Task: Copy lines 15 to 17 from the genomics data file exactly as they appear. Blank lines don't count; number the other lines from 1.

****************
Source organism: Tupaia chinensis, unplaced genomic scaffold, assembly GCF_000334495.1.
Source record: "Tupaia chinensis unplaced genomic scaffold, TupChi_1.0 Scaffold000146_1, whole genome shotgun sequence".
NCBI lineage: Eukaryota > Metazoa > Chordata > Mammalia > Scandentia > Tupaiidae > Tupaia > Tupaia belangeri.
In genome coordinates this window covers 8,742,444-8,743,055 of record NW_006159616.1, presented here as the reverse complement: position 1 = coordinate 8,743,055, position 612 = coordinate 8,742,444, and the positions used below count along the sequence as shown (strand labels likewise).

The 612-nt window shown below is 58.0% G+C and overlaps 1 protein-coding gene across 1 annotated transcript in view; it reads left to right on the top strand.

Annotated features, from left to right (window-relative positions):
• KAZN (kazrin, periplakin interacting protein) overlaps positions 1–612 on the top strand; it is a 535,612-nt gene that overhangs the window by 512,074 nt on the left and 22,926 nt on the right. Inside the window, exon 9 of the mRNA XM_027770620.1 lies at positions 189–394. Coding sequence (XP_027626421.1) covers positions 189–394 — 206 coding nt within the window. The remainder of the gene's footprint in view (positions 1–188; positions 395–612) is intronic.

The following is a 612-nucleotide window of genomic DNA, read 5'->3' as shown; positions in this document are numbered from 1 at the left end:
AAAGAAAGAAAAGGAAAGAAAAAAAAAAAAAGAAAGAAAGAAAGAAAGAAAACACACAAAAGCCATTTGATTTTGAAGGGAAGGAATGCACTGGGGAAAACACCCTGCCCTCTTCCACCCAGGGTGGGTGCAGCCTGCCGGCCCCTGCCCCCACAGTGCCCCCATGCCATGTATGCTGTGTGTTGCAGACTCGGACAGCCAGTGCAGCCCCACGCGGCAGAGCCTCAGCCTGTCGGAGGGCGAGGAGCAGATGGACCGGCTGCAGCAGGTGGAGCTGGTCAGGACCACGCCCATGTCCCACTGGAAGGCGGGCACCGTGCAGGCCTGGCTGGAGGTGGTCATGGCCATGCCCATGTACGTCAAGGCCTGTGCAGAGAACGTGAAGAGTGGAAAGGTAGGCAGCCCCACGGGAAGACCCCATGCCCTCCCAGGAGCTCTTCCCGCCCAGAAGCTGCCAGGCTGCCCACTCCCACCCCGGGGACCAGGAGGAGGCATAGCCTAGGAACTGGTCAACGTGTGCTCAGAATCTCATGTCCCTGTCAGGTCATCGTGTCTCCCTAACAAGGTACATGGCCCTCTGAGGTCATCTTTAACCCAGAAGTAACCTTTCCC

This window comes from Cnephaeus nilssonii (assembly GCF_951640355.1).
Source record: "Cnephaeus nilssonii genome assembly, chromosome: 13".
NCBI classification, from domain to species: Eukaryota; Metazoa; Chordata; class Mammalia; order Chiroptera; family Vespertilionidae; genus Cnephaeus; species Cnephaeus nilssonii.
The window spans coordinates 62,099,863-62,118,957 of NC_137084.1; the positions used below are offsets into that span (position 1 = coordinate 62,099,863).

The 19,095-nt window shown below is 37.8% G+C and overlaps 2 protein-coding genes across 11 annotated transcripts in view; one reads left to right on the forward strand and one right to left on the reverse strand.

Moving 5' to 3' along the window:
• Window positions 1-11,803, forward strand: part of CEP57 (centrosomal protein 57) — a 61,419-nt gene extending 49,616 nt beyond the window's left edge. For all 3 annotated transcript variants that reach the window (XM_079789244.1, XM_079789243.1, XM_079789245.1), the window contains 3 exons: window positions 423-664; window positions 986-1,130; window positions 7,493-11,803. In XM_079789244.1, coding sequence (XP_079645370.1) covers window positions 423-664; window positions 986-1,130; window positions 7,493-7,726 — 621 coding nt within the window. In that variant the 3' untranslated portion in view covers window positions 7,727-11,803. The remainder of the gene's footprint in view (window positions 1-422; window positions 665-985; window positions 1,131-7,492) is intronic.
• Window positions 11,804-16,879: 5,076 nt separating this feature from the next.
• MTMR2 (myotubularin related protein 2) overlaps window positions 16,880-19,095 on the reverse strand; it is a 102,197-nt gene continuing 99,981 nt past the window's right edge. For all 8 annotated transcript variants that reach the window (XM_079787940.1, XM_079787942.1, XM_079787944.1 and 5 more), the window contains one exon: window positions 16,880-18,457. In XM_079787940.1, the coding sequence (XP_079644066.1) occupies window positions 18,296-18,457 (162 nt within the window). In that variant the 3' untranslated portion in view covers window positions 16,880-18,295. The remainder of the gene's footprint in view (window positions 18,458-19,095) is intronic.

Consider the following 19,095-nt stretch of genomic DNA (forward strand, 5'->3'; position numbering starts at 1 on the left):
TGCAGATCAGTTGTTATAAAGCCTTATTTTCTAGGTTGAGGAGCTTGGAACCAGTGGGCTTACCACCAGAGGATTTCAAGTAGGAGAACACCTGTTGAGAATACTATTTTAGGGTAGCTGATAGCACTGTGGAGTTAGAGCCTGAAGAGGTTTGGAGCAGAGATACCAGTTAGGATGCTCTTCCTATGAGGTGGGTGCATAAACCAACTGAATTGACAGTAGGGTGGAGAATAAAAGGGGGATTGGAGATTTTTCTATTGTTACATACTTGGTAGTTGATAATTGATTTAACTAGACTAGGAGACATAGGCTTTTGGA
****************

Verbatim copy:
Moving 5' to 3' along the window:
• Window positions 1-11,803, forward strand: part of CEP57 (centrosomal protein 57) — a 61,419-nt gene extending 49,616 nt beyond the window's left edge. For all 3 annotated transcript variants that reach the window (XM_079789244.1, XM_079789243.1, XM_079789245.1), the window contains 3 exons: window positions 423-664; window positions 986-1,130; window positions 7,493-11,803. In XM_079789244.1, coding sequence (XP_079645370.1) covers window positions 423-664; window positions 986-1,130; window positions 7,493-7,726 — 621 coding nt within the window. In that variant the 3' untranslated portion in view covers window positions 7,727-11,803. The remainder of the gene's footprint in view (window positions 1-422; window positions 665-985; window positions 1,131-7,492) is intronic.
• Window positions 11,804-16,879: 5,076 nt separating this feature from the next.